Legume Research

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Assessing Pigeonpea Genotypes for Resistance against Maruca vitrata Fabricius and its Sustainable Management through Biorationals

G.K. Sujayanand1,*, Dibendu Datta2, Anup Chandra1, Sonika Pandey1
1Division of Crop Protection, ICAR-Indian Institute of Pulses Research, Kanpur-208 024, Uttar Pradesh, India.
2ICAR-Indian Institute of Pulses Research Regional Station, Bhopal-462 030, Madhya Pradesh, India.
  • Submitted14-03-2023|

  • Accepted18-07-2023|

  • First Online 01-08-2023|

  • doi 10.18805/LR-5132

Background: The spotted pod borer (SPB), Maruca vitrata Fabricius is a key insect pest of major legume crop i.e. pigeonpea, Cajanus cajan in India and semi-arid tropics. Identifying a SPB resistant genotype will help in sustainable management of SPB and in attaining nutritional security. The SPB has developed insecticide resistance to most of the chemical insecticide like Organophosphorous group of insecticides and also it is expanding its geographic limits. These factors are the driving forces for identifying tolerant genotypes for its sustainable management along with a suitable biorational.

Methods: Forty seven pigeonpea genotypes were screened during kharif 2015 to 2017 at ICAR-IIPR, Kanpur based on percent pod damage and Pest Resistance Susceptibility Rating (PRSR) under insecticide free condition. The 4 biorationals were tested against SPB in ICPL 87 along with untreated control in Randomised Block Design. Further the SPB molecular identity was confirmed by phylogenetic analysis of partial Cox 1 gene amplified from M. vitrata adult.

Results: Two indeterminate genotypes (Pusa2001 and Pusa33) as SPB resistant based on lowest mean pest resistance susceptibility rating (PRSR 1.7) The next best genotypes were a determinate (AL-15) and indeterminate genotype (LRG-30) with a PRSR of 2.0. The highest PRSR (6.0) was recorded from the ICPL 87, a susceptible check in the present experiment. Spinosad 45SC has recorded significantly lowest mean pod damage (6.67%) and highest mean yield (4.36kg/35m2) compared to 4 other treatments in the field efficacy trial. The phylogenetic analysis of Cox 1 gene from Kanpur population (KY559101) with 19 other M. vitrata populations in India revealed that it is more similar to Raichur population (KT070892) and it confirms M. vitrata has same ancestral homology in India.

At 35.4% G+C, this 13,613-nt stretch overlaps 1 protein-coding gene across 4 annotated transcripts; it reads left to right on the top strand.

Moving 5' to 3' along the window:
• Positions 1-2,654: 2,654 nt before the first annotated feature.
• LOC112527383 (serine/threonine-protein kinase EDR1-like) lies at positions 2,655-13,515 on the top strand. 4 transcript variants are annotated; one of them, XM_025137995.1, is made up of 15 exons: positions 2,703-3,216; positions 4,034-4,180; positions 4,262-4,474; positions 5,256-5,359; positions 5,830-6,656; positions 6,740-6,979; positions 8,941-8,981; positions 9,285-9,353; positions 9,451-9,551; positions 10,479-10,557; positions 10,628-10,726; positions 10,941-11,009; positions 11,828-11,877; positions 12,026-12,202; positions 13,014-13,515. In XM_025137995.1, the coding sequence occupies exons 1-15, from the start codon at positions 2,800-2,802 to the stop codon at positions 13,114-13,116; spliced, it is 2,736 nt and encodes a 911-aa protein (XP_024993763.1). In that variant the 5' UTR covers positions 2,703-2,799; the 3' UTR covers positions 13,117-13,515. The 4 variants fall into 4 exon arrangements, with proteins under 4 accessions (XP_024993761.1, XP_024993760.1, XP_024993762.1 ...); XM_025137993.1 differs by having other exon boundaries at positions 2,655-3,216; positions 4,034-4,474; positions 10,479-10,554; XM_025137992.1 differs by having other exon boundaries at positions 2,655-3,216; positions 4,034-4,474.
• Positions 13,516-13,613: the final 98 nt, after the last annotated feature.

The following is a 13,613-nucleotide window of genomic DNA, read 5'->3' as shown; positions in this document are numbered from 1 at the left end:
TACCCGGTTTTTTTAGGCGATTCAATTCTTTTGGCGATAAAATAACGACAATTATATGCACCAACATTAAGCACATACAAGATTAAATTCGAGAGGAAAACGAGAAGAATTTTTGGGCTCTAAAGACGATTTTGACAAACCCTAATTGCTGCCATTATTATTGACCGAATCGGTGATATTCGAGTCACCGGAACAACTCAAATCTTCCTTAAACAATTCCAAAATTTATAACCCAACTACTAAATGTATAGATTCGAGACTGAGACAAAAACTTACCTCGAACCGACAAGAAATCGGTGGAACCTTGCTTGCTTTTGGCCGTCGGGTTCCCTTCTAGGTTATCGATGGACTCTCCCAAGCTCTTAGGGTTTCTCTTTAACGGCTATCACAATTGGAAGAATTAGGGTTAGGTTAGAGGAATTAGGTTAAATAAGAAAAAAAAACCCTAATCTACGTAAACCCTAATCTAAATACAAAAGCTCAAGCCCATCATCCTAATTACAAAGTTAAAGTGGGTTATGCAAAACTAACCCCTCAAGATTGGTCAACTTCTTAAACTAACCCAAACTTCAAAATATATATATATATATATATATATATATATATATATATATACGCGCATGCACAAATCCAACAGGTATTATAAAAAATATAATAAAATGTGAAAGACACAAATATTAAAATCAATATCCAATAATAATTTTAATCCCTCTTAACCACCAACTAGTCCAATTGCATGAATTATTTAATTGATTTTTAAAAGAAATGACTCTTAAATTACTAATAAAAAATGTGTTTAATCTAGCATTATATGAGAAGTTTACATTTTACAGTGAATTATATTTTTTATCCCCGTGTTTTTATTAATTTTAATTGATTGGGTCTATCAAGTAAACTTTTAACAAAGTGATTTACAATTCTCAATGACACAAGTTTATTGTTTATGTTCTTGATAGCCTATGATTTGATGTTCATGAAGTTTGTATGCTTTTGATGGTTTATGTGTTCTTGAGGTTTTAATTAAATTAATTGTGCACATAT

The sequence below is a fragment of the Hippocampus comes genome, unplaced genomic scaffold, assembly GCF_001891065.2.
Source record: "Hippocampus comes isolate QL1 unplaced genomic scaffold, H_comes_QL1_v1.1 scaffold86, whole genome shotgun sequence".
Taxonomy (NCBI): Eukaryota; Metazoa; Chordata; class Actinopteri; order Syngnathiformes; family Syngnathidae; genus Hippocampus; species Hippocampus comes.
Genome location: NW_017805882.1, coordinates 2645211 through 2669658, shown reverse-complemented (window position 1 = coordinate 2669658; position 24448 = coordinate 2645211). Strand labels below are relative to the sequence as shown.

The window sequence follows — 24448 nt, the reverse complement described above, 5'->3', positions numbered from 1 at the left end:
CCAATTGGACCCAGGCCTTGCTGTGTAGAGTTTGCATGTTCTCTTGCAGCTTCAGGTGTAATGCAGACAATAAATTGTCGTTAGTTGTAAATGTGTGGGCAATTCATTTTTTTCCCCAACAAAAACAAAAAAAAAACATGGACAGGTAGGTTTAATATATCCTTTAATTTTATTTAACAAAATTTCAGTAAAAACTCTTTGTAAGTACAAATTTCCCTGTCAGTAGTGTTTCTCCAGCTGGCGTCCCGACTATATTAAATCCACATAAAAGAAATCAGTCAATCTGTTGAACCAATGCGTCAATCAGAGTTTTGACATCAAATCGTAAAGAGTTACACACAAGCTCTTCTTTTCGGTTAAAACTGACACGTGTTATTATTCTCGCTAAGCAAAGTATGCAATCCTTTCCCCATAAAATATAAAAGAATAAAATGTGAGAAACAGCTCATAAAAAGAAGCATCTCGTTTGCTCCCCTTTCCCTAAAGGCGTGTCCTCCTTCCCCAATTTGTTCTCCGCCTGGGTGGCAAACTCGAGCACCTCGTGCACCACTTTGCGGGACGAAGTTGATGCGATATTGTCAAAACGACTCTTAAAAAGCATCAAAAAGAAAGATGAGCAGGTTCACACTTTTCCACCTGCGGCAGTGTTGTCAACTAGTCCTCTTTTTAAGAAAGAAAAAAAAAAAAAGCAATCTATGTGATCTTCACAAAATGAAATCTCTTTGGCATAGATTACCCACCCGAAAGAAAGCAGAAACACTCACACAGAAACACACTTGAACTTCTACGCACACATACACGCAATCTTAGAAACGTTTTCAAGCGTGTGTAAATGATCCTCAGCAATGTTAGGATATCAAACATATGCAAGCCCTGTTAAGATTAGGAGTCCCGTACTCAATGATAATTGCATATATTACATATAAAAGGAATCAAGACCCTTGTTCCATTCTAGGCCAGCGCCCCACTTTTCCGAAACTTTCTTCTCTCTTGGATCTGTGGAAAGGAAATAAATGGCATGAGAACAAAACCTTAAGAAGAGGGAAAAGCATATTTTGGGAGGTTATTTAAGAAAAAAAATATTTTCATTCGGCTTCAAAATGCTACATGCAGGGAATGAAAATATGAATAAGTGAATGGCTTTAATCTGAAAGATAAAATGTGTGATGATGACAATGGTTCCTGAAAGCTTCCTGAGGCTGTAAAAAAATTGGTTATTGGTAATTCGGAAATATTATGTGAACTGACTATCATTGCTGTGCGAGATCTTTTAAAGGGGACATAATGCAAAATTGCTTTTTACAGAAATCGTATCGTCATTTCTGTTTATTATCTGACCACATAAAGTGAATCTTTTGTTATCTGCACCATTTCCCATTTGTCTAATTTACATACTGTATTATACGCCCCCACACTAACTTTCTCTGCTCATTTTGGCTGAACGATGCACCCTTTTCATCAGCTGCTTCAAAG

Pigeonpea, Cajanus cajan (L.) Millspaugh is 2nd important grain legume in tropics and sub-tropics after chickpea, Cicer arietinum L. In India it is cultivated in an area of 4.80 Million-hectare, with a production and productivity of 4.28 million tonnes and 892Kg/ha during 2020-2021(Anonymous 2021). Pigeonpea seeds are rich in protein and many insect pests infest it. Among the biotic constraints, insect pests such as legume pod borer, Maruca vitrata Fabricius, gram pod borer, Helicoverpa armigera Hubner, pod fly, pod bugs, blue butterfly, blister beetle and plume moth inflict a heavy yield loss as they infest the pigeonpea flowers or pods or seeds. The avoidable yield loss due to M. vitrata infestation in pigeonpea genotype is 84.68% in determinate genotype (MN1) and it is 39.55% in indeterminate type (PAU 881) (Mahalle and Taggar, 2017). The legume pod borer is a key insect pest, infesting > 73 leguminous crops such as Cajanus cajan, Vigna unguiculata, V. radiata, V. mungo, phaseolus, Lablab purpureus L., etc (Srinivasan et al., 2021). The application of following insecticides like profenophos 50 EC, DDVP 76 EC, methomyl 40 SP and chlorpyriphos 20 EC helps in managing this insect pest. Keeping in view of environmental protection the CIBRC has banned DDVP from 31st December 2020. Further application of insecticide is very tough in pigeonpea as it is taller at the time of flowering and podding. Hence an alternative strategy like host plant resistance (HPR) is a viable and sustainable option for managing this polyphagous insect pest. The host plant resistance against this insect pest has been worked out in some of the legume crops in India such as cowpea (Jakhar et al., 2017), L. purpureus (Mallikarjuna et al., 2009; Sujitra and Srinivasan 2012), V. mungo (Umbarkar et al., 2011; Cheema et al., 2017) and pigeonpea (Sunitha et al., 2008a; Saxena et al., 1996). Unlike other crops pigeonpea is having different growth habits (determinate and indeterminate) and maturity groups (short duration, medium duration and long duration). Therefore while screening for legume pod borer resistance in pigeonpea these factors has to be considered and accordingly a screening programme as to be formulated. There exists a lack of targeted resistance breeding programme against M. vitrata in India and abroad (Saxena et al., 2016). The persistence effort to critically evaluate the resistance in existing genotypes against this insect pest in pigeonpea is the pioneer step for a targeted resistance breeding. The identification of a resistant genotype will help the resistance breeding programme to increase the productivity of pigeonpea crop in India. Hence, the present investigation was carried out to identify the resistance level among the commonly available pigeonpea genotypes. It is necessary for any resistance breeding programme to have the pest identity lucidly; so the M. vitrata population prevailed during the screening programme was characterized using Cytocrome C oxidase gene (Cox1). Apart from screening for insect resistance a field experiment for identifying a best biorational for M. vitrata management of this hidden pest was also carried out in this study.